In a bid to combat the pervasive issue of malnutrition among women and girls, the Nigeria Governors’ Wives Forum has called for their active involvement in decision-making processes related to nutrition. The forum, led by its chairperson, Mrs. Maryam Mairo Tambuwal made this appeal during a one-day National Conference on Women in Power held in Abuja.
Malnutrition remains a pressing concern globally, with women suffering from at least 60 per cent of the world’s cases and being twice as likely to experience malnutrition compared to men. Alarmingly, more than one billion women worldwide face some form of malnutrition. Recognising this gender equality issue, the forum seeks to address the disparities and ensure that women and girls are given equal opportunities for adequate nutrition.
Tambuwal emphasised the importance of accountability in the utilization of funds allocated for nutrition. She stressed the need for proper disbursement at the state level and expressed the commitment of the governor’s wives to act as role models in ensuring children’s access to good nutrition. Collaboration and partnerships among relevant ministries and agencies were also encouraged to promote optimal nutrition practices at the state level.
The Minister of Women Affairs, Dame Pauline Tallen supported these efforts and advocated for an extension of paid maternity leave to six months for both private and public sector employees. She emphasised the critical role of exclusive breastfeeding during the first 1000 days, from pregnancy to two years of age, in promoting healthy development for children. Breastfeeding contributes to child’s brain development, increased intelligence, and lifelong productivity. Therefore, providing breastfeeding rooms, on-site creches, and flexible work options can help establish baby-friendly workplaces and empower women to prioritize optimal nutrition for themselves and their families.
The minister also highlighted the federal government’s commitment to improving nutrition indices in the country through various initiatives. The Federal Ministry of Women’s Affairs is one of the key sectors implementing the Accelerating Nutrition Results in Nigeria (ANRIN) project, supported by the World Bank. This initiative aims to enhance the utilisation of quality, cost-effective and high-impact nutrition services for pregnant and lactating women, adolescent girls and children under five.
A senior lecturer at the department of internal medicine, Faculty of Clinical Sciences, University of Calabar, Dr. Mbang Kooffreh-Ada shed light on the underlying factors contributing to undernutrition in women and girls. Socioeconomic and dietary issues often result in poor nutritional intake, particularly in rural areas. Negative social and cultural norms further impede women and girls from accessing proper nutrition. Kooffreh-Ada emphasised that addressing these challenges is crucial since malnutrition remains a leading cause of death in children under five years old.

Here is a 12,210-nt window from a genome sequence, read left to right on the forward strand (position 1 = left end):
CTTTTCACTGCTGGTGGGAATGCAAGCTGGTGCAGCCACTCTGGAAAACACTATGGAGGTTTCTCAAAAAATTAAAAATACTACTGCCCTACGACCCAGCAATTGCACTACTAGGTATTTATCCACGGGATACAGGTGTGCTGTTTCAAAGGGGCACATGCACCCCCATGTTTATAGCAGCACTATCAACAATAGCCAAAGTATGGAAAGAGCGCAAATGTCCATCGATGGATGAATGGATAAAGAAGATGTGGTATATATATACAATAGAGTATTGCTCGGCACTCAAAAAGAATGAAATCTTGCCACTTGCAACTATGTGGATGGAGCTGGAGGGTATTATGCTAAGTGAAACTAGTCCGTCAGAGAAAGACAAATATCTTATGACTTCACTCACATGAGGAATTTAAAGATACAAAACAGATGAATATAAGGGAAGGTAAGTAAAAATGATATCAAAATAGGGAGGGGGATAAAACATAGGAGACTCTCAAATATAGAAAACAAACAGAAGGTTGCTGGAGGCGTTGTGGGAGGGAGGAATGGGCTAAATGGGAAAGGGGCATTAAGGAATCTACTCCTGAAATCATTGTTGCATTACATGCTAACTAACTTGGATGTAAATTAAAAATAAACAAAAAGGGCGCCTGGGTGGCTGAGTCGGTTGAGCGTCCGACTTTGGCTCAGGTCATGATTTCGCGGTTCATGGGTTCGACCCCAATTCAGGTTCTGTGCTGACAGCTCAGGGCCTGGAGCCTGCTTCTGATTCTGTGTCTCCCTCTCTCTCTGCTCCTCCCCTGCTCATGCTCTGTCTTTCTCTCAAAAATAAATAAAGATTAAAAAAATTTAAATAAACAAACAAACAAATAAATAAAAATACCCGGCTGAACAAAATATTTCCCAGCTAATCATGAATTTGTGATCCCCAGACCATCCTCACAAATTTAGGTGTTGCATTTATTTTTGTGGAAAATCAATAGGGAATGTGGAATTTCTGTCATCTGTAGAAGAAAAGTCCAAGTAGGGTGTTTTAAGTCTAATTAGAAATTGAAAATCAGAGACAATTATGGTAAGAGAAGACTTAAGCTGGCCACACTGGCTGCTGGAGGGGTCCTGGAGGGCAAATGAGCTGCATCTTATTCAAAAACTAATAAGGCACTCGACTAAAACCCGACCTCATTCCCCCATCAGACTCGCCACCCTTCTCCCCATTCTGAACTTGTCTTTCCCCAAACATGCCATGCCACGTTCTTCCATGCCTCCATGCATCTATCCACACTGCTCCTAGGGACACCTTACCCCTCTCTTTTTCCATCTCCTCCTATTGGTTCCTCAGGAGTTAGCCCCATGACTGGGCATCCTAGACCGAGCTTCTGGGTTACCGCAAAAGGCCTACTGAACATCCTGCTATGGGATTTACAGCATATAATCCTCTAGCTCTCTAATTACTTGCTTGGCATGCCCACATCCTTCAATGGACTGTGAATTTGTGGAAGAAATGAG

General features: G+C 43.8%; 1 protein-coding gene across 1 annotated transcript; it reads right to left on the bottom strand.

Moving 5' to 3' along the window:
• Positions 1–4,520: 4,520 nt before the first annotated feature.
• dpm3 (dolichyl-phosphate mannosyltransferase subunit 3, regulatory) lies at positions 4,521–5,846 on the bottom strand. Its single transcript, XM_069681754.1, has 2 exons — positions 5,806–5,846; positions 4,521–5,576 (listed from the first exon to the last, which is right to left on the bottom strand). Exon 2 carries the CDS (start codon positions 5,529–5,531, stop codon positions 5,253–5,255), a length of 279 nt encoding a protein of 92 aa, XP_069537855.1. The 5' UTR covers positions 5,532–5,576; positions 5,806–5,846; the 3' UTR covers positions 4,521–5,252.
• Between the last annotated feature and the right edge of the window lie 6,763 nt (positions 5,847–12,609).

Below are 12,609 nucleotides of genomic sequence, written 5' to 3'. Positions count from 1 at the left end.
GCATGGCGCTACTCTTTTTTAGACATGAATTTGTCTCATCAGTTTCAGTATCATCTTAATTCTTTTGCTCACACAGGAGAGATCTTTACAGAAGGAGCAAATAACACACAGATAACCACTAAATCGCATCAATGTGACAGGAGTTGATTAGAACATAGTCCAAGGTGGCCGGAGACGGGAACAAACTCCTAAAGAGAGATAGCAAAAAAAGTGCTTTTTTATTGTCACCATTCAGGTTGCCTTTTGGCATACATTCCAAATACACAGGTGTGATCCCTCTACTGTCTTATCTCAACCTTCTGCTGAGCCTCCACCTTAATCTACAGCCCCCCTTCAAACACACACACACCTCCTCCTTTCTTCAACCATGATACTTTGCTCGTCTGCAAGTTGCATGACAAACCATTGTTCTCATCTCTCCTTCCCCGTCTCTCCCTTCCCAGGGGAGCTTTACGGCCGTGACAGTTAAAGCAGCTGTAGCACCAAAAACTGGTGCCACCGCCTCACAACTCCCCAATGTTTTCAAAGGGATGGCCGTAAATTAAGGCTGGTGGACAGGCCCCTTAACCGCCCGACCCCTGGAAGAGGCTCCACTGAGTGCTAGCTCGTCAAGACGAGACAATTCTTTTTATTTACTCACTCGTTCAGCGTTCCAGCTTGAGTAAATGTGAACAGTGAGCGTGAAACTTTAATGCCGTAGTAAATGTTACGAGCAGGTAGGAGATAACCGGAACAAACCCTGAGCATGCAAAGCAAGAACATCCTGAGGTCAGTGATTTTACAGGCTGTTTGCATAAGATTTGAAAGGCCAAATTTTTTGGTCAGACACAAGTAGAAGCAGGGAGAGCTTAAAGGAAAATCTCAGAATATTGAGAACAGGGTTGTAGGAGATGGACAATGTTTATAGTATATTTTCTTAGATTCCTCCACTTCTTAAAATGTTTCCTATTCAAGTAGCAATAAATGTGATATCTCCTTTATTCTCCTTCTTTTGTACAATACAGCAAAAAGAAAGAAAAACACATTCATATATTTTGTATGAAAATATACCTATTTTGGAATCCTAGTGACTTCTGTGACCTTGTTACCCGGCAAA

To drive home the urgency of the situation, Kooffreh-Ada shared statistics indicating the current state of nutrition in Nigeria. She revealed that only 56 per cent of women aged 15-49 have minimally adequate dietary diversity, and the prevalence of anaemia among women in the same age group is 29 per cent. Furthermore, 7 per cent of women are underweight and 11 per cent are overweight or obese. Girls are particularly vulnerable, with higher rates of stunting (38 per cent) and wasting (7.7 per cent) compared to boys.
These alarming figures underscore the need for immediate action to address the nutrition crisis in Nigeria, focusing specifically on women and girls. Improving their nutritional status can have profound positive effects on their health, education and economic outcomes, ultimately contributing to national development. Adequate nutrition can reduce the risk of anaemia, stunting, and other health complications, thereby improving productivity and labour force participation among women and girls.
In conclusion, the Nigeria Governors’ Wives Forum’s call for the inclusion of women and girls in decision-making regarding nutrition reflects a crucial step toward combating malnutrition and promoting gender equality. By prioritising accountability, collaboration, and partnerships and recognising the significance of breastfeeding and maternity leave, policymakers can pave the way for a healthier future. Addressing the underlying socio-economic and cultural factors that perpetuate malnutrition is equally important to ensure the well-being and development of women and girls across the country.